The importance of running a title search on any property you buy is best illustrated by way of example.

Let’s say John Doe and his wife Jane are looking to retire and buy a house outside of Louisville with a little land. They come across exactly what they’ve been looking for situated on five beautiful acres in Northern Hardin County with a pond where John can spend his days fishing. The property is owned by “Joe” and his wife, who seem like nice enough people. The Does have been looking for a house like this for months, and Joe’s property seems like the answer to their prayers.  

Joe assures John and Jane that he and his wife have owned the property for 20 years “free and clear.” Without running a title search, the Does purchase the entire property with cash they have been saving up over the last decade. They sell their home in Louisville and move into their little slice of heaven.

A few months later the Does receive a piece of certified mail from the circuit court clerk. John tears open the envelope and is shocked to see that someone is foreclosing on their property! The letter says Joe and his wife did not pay their taxes, and liens had been filed against the property. The Does, devastated and without any idea about what to do, go to see a lawyer who confirms there are indeed tax liens filed against Joe and their property. The attorney also digs around and discovers that Joe and his wife, who were not the nice folks the Does took them to be, have skipped town with no intention of paying their overdue tax bills.

The Does then have to pay several thousand dollars to clear the tax liens so their property isn’t sold in foreclosure. And, to make matters worse, the attorney tells John and Jane that had they only consulted with him prior to purchasing, a simple title search would have certainly revealed the liens.

This Story Is Not as Crazy as it Sounds

This story may seem far-fetched, but we here at Skeeters Bennett Wilson & Humphrey see situations like this all the time. Simply put, you should never purchase real estate without first running a title search on the property. So, what does it mean to “run the title” on a piece of real estate?

You can think of a title search like running a background check on real estate. Just like when an employer reviews a job applicant’s past employment and criminal histories to determine if the applicant is a good fit, as a potential purchaser of real estate, you can “run the title” on property to see who owns it, who owned it in the past, whether there are any liens on it, and if the property is suitable for purchase and valid transfer.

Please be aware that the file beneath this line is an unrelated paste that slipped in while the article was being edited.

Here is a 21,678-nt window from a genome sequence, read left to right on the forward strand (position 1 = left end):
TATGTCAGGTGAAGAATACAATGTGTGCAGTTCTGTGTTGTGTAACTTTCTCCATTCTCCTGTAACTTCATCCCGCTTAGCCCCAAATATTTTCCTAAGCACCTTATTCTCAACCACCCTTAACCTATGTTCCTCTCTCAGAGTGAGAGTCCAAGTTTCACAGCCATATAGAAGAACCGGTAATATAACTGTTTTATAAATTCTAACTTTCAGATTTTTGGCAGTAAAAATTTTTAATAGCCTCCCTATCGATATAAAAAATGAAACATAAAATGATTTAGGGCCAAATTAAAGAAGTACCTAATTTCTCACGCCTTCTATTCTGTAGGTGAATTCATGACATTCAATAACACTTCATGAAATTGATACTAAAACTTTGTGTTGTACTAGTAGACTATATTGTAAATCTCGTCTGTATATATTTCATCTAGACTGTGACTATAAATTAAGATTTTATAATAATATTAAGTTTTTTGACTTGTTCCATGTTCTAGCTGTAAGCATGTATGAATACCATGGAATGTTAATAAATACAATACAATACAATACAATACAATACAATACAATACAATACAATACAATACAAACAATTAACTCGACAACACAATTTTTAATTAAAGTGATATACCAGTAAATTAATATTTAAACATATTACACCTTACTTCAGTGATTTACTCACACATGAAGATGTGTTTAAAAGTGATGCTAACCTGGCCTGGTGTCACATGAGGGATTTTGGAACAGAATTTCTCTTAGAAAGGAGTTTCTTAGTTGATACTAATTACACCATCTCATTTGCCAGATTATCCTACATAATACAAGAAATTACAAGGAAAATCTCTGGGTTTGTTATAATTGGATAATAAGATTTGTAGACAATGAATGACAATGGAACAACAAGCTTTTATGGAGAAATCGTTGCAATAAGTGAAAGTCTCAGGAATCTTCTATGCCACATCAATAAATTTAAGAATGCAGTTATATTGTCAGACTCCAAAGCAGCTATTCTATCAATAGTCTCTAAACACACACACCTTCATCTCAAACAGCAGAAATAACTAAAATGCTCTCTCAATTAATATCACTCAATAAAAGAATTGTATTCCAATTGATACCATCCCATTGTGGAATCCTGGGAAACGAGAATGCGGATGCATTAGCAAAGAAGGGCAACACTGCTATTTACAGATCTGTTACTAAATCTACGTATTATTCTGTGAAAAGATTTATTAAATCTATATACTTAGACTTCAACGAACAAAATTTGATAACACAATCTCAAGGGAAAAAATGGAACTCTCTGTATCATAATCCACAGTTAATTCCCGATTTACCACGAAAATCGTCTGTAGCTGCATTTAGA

How a Title Search Works

The process of running a title is relatively straightforward, but each step requires legal knowledge and technical expertise. The attorney or title searcher starts with the current owner of the property and then works backward, examining each previous transfer of the property in painstaking detail and going back at least 30 years. Each transfer of the property is scrutinized for potential issues that may impact you as the purchaser. The attorney will make sure the correct people have signed the deeds, that the correct legal description was included on each deed transferring the property, and that all legal requirements for the proper transfer of real estate were observed.

The title searcher will also examine each person in the chain of title who owned the property while looking for any liens that may be recorded against them and that would attach to the property. Liens that are often filed against property include mortgages, mechanic’s liens, liens for unpaid taxes, and judgment liens. It is critically important to determine if any liens affect or “encumber” the property at issue because a lienholder has the right to have the property sold at a judicial sale through a process called foreclosure. This is true even if the person against whom the lien was filed no longer owns the property. John and Jane learned this lesson the hard way.

In addition to searching for chain of title, tax, and lien issues, a skilled attorney will also search for any easements or other potential restrictions affecting the property and make sure the taxes have been paid. Finally, the attorney’s title notes are converted into a “title opinion” letter that sets out the findings for you in terms that are easy for anyone to understand, especially someone who is not an attorney.

A Title Search Is a Necessary Part of a Real Estate Deal

As John and Jane’s unfortunate story makes clear, buying real estate without having the title searched is a serious gamble that could have real and costly consequences. The real estate attorneys at Skeeters, Bennett, Wilson & Humphrey have been skillfully searching titles all over central Kentucky since the 1970s. If you need assistance searching a title or purchasing property, reach out and put our experience to work for you.